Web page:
One of the hardest adjustments in college is changing the way you approach academics to successfully reach your goals. Receiving a liberal arts education means that you will experience drastic differences in curriculum, lectures, exams, and even the class environment. One of the hardest things is to recognize these differences and be a dynamic and flexible student. From my experience at Arcadia, I have begun to notice that a flexible student is a successful student.
Flexibility within academics is not just changing how you take notes or study. Being flexible is also about changing your perspective and how you view the material. During the Fall semester of my sophomore year, I had a packed schedule of diverse classes. I was taking Evolution, Genetics, Organic Chemistry, Honors Project, and The Study of Self and Teams. Between these classes, I had to change how I studied, took notes, and my perspective of the material when I was learning.
Believe it or not, during this semester the two most similar classes were Organic Chemistry and The Study of Self and Teams. Even though the material was drastically different, the approach I took to succeed was the same. These two classes incorporate material that you must understand and not memorize. Similar to learning the dynamics of leadership and groups in The Study of Self and Team, in Organic Chemistry, you have to learn the unique characteristics of chemical compounds and how they interact with each other and the surrounding environment. If I were to learn the material of these classes with the more rigid and fact-based approach I used in the Honors Project and Genetics, the outcome would have been different.
So, how can you be a dynamic student to successfully reach your goals? First, it is important to acknowledge that every person has different ways of thinking. Some people are better at facts and memorizing while others are better at understanding, solving problems, and creating unique solutions. When you understand what type of person you are you can target classes and topics that might be more challenging. For example, I am a more dynamic thinker. I enjoy classes like Chemistry and Calculus because I can solve a problem using my knowledge as a whole. For the same reason, I struggle in classes like Public Health and History because I have trouble memorizing laws and rigid facts.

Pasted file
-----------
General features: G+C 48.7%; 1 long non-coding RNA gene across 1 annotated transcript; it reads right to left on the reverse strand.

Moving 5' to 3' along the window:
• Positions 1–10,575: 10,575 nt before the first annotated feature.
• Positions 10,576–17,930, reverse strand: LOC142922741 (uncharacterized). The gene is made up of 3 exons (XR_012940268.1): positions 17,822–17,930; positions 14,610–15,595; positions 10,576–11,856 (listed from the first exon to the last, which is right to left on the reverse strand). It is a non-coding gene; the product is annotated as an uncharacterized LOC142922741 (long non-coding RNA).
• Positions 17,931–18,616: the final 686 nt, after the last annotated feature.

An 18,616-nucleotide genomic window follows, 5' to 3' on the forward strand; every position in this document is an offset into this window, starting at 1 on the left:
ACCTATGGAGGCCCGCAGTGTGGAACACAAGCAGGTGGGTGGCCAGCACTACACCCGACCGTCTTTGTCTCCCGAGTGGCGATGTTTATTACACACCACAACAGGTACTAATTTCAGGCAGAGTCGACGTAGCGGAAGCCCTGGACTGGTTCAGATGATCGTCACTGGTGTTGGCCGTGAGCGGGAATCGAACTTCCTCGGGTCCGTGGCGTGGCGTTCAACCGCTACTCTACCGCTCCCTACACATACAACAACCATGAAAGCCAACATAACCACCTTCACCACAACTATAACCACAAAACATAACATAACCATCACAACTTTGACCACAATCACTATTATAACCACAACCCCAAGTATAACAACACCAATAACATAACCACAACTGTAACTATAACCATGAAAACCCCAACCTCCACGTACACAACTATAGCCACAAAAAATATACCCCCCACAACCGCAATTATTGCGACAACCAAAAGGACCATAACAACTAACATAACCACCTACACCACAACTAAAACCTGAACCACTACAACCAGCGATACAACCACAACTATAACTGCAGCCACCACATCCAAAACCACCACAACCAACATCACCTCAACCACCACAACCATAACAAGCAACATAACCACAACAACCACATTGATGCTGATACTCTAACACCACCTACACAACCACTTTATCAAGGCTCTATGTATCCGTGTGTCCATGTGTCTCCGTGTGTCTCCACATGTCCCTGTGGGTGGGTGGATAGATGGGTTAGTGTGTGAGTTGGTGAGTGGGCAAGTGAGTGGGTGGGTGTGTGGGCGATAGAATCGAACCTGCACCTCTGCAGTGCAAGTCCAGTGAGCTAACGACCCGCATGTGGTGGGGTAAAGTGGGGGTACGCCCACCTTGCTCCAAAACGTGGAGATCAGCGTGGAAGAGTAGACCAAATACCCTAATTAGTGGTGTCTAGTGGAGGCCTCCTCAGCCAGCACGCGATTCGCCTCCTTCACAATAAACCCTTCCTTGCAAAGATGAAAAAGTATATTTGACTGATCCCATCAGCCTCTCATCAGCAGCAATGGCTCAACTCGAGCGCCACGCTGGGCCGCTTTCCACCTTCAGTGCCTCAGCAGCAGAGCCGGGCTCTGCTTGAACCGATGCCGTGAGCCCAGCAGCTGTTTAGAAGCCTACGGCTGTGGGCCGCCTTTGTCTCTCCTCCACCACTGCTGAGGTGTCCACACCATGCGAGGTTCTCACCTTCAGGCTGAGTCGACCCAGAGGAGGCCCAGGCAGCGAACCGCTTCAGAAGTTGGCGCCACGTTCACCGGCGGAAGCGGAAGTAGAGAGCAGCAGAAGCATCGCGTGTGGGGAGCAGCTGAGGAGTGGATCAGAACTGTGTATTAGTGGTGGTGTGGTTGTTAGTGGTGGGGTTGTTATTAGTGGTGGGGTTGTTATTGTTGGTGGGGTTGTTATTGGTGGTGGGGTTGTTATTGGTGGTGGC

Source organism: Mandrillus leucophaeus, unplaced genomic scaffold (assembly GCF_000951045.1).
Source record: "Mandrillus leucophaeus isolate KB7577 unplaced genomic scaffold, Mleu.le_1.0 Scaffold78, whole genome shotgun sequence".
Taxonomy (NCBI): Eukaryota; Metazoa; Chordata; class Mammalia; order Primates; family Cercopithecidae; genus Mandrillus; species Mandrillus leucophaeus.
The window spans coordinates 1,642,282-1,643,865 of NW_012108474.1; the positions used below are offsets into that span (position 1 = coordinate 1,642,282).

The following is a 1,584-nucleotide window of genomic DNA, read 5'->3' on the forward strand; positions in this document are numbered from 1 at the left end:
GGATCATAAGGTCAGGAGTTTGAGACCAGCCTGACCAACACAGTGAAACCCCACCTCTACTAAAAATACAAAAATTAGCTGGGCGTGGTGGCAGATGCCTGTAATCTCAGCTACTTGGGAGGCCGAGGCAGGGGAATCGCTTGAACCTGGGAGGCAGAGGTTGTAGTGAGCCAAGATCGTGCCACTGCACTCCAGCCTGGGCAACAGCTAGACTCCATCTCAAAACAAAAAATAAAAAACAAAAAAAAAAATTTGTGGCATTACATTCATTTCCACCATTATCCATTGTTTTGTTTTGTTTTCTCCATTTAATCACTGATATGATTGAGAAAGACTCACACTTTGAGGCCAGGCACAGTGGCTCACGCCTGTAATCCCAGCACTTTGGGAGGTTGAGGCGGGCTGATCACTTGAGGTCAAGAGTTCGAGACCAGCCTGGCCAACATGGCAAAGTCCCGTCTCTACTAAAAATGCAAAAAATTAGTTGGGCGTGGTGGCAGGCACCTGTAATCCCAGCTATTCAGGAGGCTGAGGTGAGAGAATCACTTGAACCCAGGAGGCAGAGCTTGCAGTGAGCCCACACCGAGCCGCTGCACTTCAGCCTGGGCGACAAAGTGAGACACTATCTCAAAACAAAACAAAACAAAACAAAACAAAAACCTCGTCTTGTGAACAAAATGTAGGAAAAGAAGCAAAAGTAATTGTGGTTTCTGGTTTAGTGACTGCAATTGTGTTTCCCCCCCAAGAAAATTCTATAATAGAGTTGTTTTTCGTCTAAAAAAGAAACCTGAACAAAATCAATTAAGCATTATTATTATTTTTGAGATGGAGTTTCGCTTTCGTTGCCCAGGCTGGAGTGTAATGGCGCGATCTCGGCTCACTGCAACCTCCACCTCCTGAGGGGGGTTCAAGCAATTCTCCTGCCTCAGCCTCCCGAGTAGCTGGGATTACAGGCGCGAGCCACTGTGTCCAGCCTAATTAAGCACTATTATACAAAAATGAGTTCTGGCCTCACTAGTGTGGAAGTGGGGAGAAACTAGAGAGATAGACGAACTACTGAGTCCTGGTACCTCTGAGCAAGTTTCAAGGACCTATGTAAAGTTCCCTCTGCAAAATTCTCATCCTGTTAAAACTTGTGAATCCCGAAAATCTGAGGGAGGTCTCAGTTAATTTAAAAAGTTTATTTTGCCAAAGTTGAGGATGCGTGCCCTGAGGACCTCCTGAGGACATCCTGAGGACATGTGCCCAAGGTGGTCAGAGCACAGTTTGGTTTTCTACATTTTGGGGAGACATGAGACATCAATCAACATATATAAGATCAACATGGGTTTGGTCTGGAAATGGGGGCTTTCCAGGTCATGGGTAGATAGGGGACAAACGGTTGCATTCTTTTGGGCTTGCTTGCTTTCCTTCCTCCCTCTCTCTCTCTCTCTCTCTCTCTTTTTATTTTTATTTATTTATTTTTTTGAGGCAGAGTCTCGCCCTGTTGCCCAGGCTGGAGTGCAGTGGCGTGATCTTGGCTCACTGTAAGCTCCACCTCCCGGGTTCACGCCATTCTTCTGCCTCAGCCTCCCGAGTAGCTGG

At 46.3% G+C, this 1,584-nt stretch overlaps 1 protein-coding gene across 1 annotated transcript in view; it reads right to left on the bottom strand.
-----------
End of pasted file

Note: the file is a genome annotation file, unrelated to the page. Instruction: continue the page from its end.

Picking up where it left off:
The second thing a dynamic student must work on is having the ability to take initiative and responsibility for yourself and the goals you have set forth. Being a college student comes with many challenges within the academic environment and also within your personal life. You may not like how a professor lectures or you may have missed classes and fallen behind in material. Whatever the case may be, it is extremely important to be proactive, take responsibility, and initiate the steps necessary to achieve your goals. During freshman year, I was extremely sick and missed a full week of chemistry courses. I fell behind in my class work but I reached out to my professor as well as other students in the class to obtain the chapters we covered. I then spent extra time in the library for the next two weeks catching up on the material. It wasn’t my fault I was sick or my professor’s fault I was sick, but I took responsibility and initiated the steps I needed to do well in the class.
Finally, the last quality you need to be a dynamic student is to be open to criticism. Many people hear the word criticism and associate it with a negative meaning. However, you should view this with a positive attitude! It is often one of the hardest things to admit that what you are doing may not be the most productive and successful practice. Having the ability to listen and evaluate what other people are recommending is not only a valuable skill in becoming a better student, but a valuable skill in life and the professional world.